District of Columbia v. Heller (07-290), the “DC guns case,” considers whether the second amendment confers an individual right beyond the state’s collective interest in a “well regulated militia.” The case is interesting not only because it is the first time since 1939 (U.S. v. Miller) that the Supreme Court has attempted to articulate the scope of the amendment, but also because the second amendment continues to trouble the meaning of civil libertarianism. Is a person who fights for First Amendment freedoms but favors a handgun ban for reasons of public safety a true civil libertarian? More directly, does the second amendment rise to the same level of importance as other, more notable individual rights? Some scholars believe that the second amendment is no different than other bill of rights amendments. What do you think?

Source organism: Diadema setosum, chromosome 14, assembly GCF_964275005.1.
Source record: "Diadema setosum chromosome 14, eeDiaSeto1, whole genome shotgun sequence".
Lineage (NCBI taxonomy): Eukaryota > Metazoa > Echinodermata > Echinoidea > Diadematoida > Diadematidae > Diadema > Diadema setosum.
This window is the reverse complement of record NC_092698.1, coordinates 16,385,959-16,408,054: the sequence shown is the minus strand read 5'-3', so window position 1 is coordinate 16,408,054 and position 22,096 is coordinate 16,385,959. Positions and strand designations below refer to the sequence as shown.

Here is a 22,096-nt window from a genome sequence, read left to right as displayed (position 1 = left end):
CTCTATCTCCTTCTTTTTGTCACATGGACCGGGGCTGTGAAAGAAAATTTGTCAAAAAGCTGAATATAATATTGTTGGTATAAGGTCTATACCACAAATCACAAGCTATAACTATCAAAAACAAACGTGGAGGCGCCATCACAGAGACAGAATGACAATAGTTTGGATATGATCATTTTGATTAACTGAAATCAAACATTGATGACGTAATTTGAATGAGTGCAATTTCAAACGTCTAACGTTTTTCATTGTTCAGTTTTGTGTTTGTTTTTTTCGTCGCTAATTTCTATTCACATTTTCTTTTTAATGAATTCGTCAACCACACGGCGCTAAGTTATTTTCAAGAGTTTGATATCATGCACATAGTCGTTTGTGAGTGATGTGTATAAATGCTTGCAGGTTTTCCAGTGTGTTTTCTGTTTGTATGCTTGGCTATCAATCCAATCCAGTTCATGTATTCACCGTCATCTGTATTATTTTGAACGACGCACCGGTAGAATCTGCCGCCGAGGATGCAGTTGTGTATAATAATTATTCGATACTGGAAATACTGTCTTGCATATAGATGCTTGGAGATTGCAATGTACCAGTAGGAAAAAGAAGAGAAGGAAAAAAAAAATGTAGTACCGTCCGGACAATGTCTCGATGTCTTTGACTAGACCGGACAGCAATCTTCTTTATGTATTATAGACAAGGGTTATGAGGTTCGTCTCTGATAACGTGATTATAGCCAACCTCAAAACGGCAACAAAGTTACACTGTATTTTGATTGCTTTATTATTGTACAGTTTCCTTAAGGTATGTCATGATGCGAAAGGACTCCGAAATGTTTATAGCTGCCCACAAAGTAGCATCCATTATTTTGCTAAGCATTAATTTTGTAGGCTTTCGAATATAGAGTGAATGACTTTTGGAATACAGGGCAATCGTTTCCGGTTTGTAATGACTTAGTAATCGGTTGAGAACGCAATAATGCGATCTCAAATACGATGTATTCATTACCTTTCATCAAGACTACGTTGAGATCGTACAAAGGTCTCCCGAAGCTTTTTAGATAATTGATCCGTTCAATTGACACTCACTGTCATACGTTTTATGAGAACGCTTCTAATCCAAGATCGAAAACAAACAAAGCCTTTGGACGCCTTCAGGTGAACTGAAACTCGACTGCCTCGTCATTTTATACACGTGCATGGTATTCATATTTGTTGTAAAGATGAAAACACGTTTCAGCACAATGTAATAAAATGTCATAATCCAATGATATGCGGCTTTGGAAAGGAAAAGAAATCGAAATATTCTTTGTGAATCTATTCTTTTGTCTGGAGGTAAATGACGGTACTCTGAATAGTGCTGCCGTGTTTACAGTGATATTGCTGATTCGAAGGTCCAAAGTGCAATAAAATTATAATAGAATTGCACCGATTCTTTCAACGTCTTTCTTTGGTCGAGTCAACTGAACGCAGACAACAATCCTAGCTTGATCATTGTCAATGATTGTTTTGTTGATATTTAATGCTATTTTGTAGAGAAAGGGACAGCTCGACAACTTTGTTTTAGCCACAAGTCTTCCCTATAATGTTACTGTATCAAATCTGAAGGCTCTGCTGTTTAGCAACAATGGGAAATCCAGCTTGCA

It is worth noting that the support for the parties in the DC guns case has not been drawn along political lines as neatly as would be expected on gun control issues. For example, the Bush administration has distanced itself from the second amendment and Respondent Heller. Jack Balkin, of Balkinization, explains that the DC guns case may forever change the rhetoric that politicians and courts use to discuss gun rights. At the same time, some of my colleagues at the ACLU are inclined to support the handgun ban because of legitimate fears over handgun violence here in the DC area.
Maybe the most interesting aspect of this case is the possibility that the Supreme Court will create a new individual right to bear arms. Were the Court to take such a bold and activist step, then civil libertarians who view the second amendment as somehow subservient to the others would certainly have some explaining to do.
Editor’s note: Welcome to our new blogger!